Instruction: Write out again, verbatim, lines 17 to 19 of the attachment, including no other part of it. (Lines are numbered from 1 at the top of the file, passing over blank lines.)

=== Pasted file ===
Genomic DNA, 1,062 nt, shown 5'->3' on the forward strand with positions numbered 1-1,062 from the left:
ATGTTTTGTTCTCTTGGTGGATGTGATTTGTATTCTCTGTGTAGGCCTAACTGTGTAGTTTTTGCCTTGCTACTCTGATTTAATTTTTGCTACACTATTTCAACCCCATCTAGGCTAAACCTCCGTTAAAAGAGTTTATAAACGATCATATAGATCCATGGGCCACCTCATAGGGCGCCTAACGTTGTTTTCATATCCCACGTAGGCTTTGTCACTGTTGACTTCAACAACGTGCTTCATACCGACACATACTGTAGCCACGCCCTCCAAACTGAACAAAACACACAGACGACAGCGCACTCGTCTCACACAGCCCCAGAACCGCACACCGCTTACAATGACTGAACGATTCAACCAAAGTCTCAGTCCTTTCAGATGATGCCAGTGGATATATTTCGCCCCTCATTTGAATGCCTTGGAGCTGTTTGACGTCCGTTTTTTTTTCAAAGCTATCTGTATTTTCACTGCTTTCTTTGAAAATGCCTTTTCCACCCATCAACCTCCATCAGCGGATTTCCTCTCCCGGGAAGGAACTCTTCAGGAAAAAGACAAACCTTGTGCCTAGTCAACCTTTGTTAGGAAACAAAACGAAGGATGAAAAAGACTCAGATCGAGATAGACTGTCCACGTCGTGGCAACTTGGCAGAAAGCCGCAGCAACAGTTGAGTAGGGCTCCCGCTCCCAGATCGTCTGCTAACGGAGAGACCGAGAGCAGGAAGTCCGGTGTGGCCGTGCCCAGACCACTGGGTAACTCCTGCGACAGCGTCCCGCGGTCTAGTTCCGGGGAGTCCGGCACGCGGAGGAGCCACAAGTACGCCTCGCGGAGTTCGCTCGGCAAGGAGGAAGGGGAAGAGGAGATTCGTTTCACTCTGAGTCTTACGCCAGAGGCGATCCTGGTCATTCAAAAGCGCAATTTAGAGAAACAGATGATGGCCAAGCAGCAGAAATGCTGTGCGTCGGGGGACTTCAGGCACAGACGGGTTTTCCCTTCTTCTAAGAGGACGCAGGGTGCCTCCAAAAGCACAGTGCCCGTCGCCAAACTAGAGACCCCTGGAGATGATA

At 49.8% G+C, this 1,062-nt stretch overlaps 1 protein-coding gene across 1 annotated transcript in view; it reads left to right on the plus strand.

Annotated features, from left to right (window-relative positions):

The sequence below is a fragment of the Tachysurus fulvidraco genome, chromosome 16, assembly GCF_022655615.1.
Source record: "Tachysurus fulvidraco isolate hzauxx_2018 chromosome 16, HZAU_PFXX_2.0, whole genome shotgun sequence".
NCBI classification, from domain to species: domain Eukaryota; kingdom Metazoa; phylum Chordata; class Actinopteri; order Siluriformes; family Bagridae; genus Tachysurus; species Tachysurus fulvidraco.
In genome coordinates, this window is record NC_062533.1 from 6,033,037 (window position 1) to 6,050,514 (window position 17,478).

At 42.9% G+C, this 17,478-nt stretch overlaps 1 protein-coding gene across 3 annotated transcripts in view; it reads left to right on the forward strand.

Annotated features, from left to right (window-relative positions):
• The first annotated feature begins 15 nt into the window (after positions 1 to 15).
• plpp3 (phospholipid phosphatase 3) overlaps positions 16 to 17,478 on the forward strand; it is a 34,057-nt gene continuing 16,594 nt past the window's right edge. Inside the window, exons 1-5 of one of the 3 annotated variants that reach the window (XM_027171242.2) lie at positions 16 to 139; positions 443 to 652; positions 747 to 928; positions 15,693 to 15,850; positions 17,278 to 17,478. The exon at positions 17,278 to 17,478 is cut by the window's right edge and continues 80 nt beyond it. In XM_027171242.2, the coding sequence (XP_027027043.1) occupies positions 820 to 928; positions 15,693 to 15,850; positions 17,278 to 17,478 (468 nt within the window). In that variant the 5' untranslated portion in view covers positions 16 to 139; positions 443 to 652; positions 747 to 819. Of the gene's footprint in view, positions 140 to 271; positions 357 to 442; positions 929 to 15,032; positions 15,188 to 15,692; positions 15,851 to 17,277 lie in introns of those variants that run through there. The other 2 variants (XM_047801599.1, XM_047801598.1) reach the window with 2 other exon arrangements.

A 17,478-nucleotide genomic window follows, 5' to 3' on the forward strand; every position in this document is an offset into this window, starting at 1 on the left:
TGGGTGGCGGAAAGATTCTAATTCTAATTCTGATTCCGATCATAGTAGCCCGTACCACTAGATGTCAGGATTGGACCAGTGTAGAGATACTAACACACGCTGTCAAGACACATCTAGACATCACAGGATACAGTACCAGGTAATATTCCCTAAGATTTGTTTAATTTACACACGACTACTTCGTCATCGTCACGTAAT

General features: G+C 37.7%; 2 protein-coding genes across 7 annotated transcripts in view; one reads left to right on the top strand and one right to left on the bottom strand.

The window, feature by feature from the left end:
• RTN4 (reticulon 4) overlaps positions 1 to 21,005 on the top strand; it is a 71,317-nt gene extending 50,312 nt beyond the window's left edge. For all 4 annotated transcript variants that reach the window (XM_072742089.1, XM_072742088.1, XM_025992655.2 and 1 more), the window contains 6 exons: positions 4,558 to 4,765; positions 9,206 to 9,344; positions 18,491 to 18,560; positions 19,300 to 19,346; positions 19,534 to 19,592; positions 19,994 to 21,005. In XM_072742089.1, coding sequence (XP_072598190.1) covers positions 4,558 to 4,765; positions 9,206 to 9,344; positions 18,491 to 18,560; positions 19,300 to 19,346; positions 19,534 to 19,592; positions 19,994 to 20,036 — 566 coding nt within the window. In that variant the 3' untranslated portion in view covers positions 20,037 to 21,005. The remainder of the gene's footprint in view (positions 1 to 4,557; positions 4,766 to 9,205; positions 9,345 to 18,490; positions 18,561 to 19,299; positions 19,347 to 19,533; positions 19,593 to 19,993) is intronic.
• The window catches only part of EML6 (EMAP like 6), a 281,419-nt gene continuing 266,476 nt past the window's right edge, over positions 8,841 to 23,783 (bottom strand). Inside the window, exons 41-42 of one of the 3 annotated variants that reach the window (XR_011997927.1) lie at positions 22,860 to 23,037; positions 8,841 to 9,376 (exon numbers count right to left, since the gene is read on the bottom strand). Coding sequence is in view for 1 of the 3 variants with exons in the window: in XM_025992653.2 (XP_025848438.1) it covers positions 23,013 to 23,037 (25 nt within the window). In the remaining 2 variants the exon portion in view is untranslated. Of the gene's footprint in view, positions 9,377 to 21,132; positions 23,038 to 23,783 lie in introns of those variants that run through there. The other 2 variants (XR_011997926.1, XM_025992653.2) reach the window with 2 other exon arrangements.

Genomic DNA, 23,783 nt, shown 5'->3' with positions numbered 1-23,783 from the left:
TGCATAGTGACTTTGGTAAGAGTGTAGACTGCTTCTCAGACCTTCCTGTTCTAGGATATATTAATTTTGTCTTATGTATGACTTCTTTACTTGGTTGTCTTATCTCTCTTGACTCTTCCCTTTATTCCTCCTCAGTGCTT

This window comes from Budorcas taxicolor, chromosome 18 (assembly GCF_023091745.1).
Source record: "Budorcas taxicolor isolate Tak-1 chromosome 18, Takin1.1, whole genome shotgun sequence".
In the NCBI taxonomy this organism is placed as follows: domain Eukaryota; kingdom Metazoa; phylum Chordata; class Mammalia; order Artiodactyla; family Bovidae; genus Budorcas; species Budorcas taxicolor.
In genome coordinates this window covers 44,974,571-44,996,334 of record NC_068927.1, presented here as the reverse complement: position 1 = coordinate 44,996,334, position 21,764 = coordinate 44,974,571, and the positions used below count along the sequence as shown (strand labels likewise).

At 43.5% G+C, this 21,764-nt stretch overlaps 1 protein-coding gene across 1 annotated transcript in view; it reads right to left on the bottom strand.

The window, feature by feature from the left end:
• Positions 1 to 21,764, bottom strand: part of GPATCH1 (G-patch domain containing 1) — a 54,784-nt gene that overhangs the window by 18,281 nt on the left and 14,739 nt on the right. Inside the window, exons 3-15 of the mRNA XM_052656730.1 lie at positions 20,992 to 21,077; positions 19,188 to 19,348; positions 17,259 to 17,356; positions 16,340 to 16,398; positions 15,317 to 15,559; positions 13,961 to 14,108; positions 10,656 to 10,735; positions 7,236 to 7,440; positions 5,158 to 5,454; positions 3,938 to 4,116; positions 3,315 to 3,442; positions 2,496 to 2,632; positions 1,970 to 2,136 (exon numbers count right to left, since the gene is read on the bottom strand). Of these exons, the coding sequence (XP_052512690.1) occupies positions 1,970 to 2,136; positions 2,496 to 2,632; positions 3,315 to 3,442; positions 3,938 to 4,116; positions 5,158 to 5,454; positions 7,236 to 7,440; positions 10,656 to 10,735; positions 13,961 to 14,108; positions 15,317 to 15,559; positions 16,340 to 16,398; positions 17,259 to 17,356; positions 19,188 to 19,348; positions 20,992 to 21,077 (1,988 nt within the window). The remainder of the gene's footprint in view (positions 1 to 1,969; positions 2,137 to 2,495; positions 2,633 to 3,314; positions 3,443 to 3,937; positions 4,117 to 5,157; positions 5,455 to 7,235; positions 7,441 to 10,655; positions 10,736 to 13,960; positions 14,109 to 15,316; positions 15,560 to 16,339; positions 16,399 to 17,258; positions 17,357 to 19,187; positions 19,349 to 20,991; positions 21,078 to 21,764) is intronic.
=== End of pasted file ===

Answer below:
• RTN4 (reticulon 4) overlaps positions 1 to 21,005 on the top strand; it is a 71,317-nt gene extending 50,312 nt beyond the window's left edge. For all 4 annotated transcript variants that reach the window (XM_072742089.1, XM_072742088.1, XM_025992655.2 and 1 more), the window contains 6 exons: positions 4,558 to 4,765; positions 9,206 to 9,344; positions 18,491 to 18,560; positions 19,300 to 19,346; positions 19,534 to 19,592; positions 19,994 to 21,005. In XM_072742089.1, coding sequence (XP_072598190.1) covers positions 4,558 to 4,765; positions 9,206 to 9,344; positions 18,491 to 18,560; positions 19,300 to 19,346; positions 19,534 to 19,592; positions 19,994 to 20,036 — 566 coding nt within the window. In that variant the 3' untranslated portion in view covers positions 20,037 to 21,005. The remainder of the gene's footprint in view (positions 1 to 4,557; positions 4,766 to 9,205; positions 9,345 to 18,490; positions 18,561 to 19,299; positions 19,347 to 19,533; positions 19,593 to 19,993) is intronic.
• The window catches only part of EML6 (EMAP like 6), a 281,419-nt gene continuing 266,476 nt past the window's right edge, over positions 8,841 to 23,783 (bottom strand). Inside the window, exons 41-42 of one of the 3 annotated variants that reach the window (XR_011997927.1) lie at positions 22,860 to 23,037; positions 8,841 to 9,376 (exon numbers count right to left, since the gene is read on the bottom strand). Coding sequence is in view for 1 of the 3 variants with exons in the window: in XM_025992653.2 (XP_025848438.1) it covers positions 23,013 to 23,037 (25 nt within the window). In the remaining 2 variants the exon portion in view is untranslated. Of the gene's footprint in view, positions 9,377 to 21,132; positions 23,038 to 23,783 lie in introns of those variants that run through there. The other 2 variants (XR_011997926.1, XM_025992653.2) reach the window with 2 other exon arrangements.

Genomic DNA, 23,783 nt, shown 5'->3' with positions numbered 1-23,783 from the left: